Eczema is an inflammation of the skin that causes itching, redness, oozing, and irritation. It is prompted by an oversensitive immune system and can show up as a one-time flare-up or an ongoing condition.

Because hair follicles are embedded in skin, eczema may interfere with proper hair growth.

Psoriasis

Psoriasis is an autoimmune disorder that causes skin cells to multiply so quickly that red, thick, scaly, and painful patches form, blocking hair follicles and stopping growth.

Contact dermatitis

Contact dermatitis is caused by contact with an allergen or a toxic irritant. You might feel itchy or experience a burning sensation. If the area near your eyebrows is affected, the inflammation may inhibit hair growth.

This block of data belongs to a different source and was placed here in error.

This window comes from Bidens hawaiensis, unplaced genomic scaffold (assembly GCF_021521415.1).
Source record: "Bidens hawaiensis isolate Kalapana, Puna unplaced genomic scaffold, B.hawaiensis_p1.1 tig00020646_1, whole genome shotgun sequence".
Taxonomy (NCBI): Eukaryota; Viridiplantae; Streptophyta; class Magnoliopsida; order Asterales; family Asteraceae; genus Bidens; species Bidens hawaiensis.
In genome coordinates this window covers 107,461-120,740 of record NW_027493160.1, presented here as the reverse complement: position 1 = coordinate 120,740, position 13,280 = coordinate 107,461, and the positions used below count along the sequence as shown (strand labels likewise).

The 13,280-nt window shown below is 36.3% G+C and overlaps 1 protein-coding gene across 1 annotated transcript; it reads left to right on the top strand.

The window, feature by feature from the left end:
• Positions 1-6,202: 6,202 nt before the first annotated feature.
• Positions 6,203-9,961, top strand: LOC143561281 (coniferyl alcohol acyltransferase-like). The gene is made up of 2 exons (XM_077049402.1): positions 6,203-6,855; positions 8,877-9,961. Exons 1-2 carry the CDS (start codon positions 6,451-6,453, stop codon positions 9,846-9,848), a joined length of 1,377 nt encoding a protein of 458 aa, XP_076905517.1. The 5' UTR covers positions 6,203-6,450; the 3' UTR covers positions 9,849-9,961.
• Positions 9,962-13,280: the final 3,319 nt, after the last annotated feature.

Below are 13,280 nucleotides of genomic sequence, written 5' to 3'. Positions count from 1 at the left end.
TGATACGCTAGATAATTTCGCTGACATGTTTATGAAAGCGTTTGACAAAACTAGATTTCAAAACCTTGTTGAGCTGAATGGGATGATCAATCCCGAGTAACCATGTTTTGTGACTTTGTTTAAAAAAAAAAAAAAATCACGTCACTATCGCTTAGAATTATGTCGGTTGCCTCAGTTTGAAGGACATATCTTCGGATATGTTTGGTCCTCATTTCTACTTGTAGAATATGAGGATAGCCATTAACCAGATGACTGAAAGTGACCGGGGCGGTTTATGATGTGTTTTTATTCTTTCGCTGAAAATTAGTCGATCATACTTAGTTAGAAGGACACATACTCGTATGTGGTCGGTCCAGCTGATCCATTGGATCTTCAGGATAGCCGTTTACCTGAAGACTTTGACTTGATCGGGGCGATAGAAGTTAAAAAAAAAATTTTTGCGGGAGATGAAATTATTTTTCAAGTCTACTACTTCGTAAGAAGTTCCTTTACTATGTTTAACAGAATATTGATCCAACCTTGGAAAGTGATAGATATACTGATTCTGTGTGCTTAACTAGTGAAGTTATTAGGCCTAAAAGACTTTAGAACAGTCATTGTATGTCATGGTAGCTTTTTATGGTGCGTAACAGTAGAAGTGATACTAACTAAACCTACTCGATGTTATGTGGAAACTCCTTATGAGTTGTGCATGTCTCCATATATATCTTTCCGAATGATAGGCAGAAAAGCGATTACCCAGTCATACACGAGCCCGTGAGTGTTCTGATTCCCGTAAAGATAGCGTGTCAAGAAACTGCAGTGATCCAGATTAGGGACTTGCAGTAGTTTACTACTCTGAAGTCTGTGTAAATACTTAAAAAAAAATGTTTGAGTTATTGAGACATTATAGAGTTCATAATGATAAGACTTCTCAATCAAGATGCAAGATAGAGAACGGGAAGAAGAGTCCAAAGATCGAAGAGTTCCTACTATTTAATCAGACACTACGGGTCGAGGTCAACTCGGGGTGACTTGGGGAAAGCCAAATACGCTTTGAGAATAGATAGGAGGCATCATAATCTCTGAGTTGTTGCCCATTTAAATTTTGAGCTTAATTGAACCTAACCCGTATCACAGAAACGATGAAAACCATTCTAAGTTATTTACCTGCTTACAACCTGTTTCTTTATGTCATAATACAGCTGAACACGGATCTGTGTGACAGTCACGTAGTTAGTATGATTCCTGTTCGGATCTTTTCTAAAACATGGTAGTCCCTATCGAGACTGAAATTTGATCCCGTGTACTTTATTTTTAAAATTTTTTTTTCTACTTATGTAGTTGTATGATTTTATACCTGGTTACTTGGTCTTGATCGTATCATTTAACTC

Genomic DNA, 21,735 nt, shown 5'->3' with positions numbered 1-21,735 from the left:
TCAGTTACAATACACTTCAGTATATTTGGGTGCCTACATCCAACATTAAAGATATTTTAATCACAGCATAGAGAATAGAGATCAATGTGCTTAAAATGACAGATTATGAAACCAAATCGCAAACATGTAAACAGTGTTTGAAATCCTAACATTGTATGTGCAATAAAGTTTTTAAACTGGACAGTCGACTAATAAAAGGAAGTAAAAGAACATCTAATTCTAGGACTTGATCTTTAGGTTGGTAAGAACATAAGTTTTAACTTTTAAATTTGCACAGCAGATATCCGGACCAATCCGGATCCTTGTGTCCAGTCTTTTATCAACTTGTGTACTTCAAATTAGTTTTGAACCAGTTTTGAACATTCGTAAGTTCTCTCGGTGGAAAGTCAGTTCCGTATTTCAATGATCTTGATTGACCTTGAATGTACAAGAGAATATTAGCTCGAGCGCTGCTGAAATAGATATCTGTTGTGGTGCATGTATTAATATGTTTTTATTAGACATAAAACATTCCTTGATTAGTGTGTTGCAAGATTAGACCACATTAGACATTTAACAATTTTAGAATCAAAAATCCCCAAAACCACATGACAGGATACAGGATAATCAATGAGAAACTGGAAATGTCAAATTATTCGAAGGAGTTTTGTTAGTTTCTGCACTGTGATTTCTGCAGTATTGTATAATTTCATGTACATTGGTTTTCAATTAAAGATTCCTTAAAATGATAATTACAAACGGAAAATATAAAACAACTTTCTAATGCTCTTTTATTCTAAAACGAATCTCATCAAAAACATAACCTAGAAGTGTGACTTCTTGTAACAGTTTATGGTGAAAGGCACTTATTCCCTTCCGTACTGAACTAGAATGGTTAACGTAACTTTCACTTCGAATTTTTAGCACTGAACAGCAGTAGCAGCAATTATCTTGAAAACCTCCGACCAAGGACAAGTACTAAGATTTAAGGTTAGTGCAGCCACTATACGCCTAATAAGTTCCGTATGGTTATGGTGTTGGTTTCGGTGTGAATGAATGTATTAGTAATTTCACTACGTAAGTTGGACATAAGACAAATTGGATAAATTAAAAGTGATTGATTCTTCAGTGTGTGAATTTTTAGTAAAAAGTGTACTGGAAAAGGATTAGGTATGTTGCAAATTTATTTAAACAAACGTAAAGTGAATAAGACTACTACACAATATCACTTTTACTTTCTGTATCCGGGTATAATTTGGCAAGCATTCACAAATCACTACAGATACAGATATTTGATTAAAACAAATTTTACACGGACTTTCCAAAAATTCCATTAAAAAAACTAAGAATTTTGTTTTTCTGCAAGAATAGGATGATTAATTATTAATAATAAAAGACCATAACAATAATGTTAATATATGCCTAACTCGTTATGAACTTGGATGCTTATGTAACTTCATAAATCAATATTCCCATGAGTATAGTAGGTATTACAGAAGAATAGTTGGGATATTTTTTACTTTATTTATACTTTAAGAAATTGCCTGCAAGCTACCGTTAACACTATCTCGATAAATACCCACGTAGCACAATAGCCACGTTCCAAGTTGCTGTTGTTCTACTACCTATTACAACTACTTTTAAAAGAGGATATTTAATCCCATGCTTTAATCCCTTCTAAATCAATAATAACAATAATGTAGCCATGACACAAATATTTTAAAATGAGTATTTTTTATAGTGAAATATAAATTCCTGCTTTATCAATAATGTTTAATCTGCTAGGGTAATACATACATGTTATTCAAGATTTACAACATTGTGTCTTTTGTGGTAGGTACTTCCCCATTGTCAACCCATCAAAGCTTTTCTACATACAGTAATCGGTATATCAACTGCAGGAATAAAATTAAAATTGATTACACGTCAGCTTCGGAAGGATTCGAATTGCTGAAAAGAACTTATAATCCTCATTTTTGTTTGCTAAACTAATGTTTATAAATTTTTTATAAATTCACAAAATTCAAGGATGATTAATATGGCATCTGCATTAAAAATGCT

Seborrheic dermatitis

Seborrheic dermatitis is usually an ongoing condition. Scientists believe it is caused by a fungus or by an overproduction of oil in the skin. Seborrheic dermatitis leads to dandruff, even in the eyebrows.

Tinea capitis (ringworm)

Tinea capitis, known as ringworm, is also fungal. It produces red, itchy, raised, ringlike patches, along with oozing and blisters. When these patches appear over the brows, the hair usually falls out, leaving a bald patch.

Thyroid issues

Thyroid disease is a common cause of eyebrow hair loss. Your thyroid gland produces hormones that regulate metabolism.

When this gland produces too much or too little of a hormone, your body falls out of balance, disrupting a number of normal processes. This includes hair growth.